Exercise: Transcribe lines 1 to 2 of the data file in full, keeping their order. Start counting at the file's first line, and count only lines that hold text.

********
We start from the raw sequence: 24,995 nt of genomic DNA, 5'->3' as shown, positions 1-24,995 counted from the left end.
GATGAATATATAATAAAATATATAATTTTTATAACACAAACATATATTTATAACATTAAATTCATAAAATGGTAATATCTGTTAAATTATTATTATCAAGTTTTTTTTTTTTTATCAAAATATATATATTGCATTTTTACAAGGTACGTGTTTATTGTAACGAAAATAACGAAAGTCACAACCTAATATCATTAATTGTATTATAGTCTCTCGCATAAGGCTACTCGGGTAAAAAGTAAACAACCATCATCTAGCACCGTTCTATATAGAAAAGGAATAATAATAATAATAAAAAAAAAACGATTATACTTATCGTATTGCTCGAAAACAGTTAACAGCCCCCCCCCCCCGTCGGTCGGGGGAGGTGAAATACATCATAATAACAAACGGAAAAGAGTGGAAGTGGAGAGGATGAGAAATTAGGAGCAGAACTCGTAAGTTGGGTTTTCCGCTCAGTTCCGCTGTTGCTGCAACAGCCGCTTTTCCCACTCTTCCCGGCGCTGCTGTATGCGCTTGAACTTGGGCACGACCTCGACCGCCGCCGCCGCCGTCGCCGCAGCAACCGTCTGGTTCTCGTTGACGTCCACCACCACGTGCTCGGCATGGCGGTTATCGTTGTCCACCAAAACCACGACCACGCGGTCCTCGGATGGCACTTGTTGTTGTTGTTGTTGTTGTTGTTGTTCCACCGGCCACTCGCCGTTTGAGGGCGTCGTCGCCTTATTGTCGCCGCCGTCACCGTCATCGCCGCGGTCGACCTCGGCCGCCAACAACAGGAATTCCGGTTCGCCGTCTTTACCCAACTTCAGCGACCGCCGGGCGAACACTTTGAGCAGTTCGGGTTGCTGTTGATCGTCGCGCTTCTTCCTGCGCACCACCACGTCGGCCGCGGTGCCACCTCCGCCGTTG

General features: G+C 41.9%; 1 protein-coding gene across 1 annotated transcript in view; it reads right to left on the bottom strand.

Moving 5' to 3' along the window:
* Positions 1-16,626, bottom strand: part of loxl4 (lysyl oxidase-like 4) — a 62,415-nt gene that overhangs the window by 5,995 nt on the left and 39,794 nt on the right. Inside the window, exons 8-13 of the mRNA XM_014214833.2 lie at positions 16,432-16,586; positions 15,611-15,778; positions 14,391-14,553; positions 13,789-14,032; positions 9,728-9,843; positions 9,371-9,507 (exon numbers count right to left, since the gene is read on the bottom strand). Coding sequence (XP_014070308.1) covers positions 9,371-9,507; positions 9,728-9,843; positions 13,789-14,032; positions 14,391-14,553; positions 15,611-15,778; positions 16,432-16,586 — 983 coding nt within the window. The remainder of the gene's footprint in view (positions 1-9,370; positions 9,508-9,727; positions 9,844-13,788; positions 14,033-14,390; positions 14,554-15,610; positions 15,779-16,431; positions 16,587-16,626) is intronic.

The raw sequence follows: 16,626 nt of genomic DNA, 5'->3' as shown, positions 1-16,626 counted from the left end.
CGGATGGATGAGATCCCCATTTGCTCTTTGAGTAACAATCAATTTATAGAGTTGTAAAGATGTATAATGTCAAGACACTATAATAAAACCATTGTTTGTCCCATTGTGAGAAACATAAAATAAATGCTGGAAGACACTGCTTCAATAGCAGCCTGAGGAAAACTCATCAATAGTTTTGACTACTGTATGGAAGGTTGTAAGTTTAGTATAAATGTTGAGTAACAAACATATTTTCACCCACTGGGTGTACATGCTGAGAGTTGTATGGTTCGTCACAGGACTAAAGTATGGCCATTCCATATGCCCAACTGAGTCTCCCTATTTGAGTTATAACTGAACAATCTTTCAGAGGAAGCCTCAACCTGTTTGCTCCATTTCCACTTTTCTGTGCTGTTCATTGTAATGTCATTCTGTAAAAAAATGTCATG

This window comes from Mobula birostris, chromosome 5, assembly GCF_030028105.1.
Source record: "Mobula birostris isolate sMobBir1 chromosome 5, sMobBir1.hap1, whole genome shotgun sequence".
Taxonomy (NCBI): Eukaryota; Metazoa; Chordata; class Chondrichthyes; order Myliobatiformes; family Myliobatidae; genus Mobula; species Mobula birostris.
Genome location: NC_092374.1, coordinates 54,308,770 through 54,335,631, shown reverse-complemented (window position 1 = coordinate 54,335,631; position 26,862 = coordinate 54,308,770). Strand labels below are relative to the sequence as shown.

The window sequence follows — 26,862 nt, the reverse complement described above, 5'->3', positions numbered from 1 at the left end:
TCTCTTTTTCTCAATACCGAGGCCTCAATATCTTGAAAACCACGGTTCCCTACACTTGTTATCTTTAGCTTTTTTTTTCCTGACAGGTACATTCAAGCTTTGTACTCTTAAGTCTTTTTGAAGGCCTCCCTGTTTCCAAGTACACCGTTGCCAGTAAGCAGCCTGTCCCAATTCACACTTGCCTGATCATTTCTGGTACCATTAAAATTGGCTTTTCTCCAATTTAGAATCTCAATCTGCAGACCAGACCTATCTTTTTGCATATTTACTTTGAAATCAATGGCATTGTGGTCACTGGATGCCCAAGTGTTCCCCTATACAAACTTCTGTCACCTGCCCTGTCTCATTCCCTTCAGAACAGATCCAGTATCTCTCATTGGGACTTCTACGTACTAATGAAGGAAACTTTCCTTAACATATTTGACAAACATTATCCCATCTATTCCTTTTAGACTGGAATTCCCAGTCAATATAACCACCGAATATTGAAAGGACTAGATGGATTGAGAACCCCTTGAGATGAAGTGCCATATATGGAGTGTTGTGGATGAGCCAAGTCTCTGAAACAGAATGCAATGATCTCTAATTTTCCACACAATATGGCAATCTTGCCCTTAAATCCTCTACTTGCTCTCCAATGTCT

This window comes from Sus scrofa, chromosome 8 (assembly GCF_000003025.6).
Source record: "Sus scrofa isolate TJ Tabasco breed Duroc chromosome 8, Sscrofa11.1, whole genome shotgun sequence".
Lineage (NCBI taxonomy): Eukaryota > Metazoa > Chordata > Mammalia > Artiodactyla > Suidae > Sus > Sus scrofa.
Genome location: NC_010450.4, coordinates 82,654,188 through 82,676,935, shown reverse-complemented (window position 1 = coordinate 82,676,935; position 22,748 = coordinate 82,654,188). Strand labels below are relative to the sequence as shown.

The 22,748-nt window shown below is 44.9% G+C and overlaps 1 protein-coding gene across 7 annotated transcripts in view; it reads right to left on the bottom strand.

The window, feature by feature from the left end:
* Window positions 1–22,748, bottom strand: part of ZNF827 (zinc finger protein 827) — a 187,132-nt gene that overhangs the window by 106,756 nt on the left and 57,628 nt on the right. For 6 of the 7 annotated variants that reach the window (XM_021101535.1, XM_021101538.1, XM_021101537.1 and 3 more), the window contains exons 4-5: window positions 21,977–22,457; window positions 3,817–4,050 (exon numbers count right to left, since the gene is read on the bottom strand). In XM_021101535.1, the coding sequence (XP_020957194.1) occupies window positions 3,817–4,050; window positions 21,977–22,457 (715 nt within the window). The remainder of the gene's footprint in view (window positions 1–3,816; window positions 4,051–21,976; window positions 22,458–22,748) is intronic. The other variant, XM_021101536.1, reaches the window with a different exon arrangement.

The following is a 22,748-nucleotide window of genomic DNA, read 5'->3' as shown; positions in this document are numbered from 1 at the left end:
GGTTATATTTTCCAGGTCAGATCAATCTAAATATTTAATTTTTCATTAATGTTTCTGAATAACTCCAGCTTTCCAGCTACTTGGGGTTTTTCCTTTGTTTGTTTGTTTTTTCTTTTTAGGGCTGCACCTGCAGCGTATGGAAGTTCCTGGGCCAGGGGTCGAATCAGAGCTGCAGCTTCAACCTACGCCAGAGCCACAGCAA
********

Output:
We start from the raw sequence: 24,995 nt of genomic DNA, 5'->3' as shown, positions 1-24,995 counted from the left end.
GATGAATATATAATAAAATATATAATTTTTATAACACAAACATATATTTATAACATTAAATTCATAAAATGGTAATATCTGTTAAATTATTATTATCAAGTTTTTTTTTTTTTATCAAAATATATATATTGCATTTTTACAAGGTACGTGTTTATTGTAACGAAAATAACGAAAGTCACAACCTAATATCATTAATTGTATTATAGTCTCTCGCATAAGGCTACTCGGGTAAAAAGTAAACAACCATCATCTAGCACCGTTCTATATAGAAAAGGAATAATAATAATAATAAAAAAAAAACGATTATACTTATCGTATTGCTCGAAAACAGTTAACAGCCCCCCCCCCCCGTCGGTCGGGGGAGGTGAAATACATCATAATAACAAACGGAAAAGAGTGGAAGTGGAGAGGATGAGAAATTAGGAGCAGAACTCGTAAGTTGGGTTTTCCGCTCAGTTCCGCTGTTGCTGCAACAGCCGCTTTTCCCACTCTTCCCGGCGCTGCTGTATGCGCTTGAACTTGGGCACGACCTCGACCGCCGCCGCCGCCGTCGCCGCAGCAACCGTCTGGTTCTCGTTGACGTCCACCACCACGTGCTCGGCATGGCGGTTATCGTTGTCCACCAAAACCACGACCACGCGGTCCTCGGATGGCACTTGTTGTTGTTGTTGTTGTTGTTGTTGTTCCACCGGCCACTCGCCGTTTGAGGGCGTCGTCGCCTTATTGTCGCCGCCGTCACCGTCATCGCCGCGGTCGACCTCGGCCGCCAACAACAGGAATTCCGGTTCGCCGTCTTTACCCAACTTCAGCGACCGCCGGGCGAACACTTTGAGCAGTTCGGGTTGCTGTTGATCGTCGCGCTTCTTCCTGCGCACCACCACGTCGGCCGCGGTGCCACCTCCGCCGTTG